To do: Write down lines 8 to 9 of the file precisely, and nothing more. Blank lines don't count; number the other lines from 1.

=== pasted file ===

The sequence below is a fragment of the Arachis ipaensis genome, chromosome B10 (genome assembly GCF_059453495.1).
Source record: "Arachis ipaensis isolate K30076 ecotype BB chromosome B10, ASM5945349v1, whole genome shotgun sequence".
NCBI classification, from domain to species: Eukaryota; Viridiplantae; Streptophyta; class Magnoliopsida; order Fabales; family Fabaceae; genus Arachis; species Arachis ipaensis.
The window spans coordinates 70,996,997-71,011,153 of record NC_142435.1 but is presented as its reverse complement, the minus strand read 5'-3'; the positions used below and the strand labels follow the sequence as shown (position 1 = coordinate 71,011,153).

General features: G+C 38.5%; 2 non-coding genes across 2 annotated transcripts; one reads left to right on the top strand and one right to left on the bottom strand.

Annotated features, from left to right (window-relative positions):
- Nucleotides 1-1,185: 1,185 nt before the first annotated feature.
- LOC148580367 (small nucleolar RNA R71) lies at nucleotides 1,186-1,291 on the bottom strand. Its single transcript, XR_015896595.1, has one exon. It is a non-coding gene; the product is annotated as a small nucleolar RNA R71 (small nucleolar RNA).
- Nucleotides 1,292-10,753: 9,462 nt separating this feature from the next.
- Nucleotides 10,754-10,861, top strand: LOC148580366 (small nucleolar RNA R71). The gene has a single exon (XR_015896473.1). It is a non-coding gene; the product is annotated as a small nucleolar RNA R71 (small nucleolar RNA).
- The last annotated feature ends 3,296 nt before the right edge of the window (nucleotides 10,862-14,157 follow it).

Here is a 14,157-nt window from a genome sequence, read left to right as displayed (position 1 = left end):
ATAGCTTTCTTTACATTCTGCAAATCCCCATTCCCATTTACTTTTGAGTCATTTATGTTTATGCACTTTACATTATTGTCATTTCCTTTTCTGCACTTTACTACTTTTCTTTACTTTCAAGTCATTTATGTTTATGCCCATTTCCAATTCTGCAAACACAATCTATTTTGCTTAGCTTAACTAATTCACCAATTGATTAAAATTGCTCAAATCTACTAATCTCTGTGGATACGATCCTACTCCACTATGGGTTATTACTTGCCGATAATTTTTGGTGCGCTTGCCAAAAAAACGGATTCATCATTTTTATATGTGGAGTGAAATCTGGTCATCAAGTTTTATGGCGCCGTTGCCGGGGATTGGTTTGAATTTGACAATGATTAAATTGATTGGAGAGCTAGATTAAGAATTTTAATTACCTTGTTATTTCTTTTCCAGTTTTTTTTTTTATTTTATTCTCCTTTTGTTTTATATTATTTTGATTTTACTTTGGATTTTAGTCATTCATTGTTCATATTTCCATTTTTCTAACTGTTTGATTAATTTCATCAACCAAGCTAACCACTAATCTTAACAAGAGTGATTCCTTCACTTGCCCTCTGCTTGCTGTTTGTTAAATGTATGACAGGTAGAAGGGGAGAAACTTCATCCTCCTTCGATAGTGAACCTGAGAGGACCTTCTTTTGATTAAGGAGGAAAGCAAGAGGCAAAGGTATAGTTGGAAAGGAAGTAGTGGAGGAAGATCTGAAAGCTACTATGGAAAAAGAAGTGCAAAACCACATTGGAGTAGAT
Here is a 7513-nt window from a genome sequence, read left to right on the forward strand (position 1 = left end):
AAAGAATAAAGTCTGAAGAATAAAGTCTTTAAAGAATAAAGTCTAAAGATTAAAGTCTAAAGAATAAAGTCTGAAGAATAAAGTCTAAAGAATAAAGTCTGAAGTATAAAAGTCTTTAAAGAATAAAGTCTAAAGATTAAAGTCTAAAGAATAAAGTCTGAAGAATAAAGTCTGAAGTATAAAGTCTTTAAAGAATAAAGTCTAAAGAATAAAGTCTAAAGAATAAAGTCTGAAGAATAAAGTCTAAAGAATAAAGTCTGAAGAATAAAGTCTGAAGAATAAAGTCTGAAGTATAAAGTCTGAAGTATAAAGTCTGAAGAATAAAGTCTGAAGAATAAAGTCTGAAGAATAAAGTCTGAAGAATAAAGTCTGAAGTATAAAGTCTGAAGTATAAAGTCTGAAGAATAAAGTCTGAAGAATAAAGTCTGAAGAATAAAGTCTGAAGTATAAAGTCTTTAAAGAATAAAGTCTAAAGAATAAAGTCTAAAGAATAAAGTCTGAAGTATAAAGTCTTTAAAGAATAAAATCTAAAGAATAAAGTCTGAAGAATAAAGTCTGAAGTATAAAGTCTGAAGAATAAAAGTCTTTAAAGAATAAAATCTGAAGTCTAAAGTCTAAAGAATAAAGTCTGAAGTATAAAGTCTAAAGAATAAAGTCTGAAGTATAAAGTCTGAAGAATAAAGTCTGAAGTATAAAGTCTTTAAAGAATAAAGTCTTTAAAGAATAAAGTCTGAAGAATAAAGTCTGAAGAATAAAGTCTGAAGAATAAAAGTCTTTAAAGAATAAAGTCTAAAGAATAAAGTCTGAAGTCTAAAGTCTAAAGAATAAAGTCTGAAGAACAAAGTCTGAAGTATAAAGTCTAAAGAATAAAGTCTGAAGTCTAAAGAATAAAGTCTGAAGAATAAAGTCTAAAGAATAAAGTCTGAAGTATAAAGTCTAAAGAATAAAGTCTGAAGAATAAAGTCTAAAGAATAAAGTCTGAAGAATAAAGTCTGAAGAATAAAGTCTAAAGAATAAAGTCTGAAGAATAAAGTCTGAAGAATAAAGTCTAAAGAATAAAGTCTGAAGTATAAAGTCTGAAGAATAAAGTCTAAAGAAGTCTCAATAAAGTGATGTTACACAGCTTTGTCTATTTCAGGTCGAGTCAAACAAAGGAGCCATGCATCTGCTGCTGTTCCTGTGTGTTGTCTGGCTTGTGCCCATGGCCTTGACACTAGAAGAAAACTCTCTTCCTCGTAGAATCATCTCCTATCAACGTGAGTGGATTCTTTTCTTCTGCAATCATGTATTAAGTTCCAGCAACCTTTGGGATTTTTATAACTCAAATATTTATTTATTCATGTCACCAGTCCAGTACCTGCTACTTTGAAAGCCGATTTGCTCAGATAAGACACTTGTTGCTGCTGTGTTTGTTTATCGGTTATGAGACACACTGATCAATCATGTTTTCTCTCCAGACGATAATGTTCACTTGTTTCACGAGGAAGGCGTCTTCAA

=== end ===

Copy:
- LOC148580367 (small nucleolar RNA R71) lies at nucleotides 1,186-1,291 on the bottom strand. Its single transcript, XR_015896595.1, has one exon. It is a non-coding gene; the product is annotated as a small nucleolar RNA R71 (small nucleolar RNA).
- Nucleotides 1,292-10,753: 9,462 nt separating this feature from the next.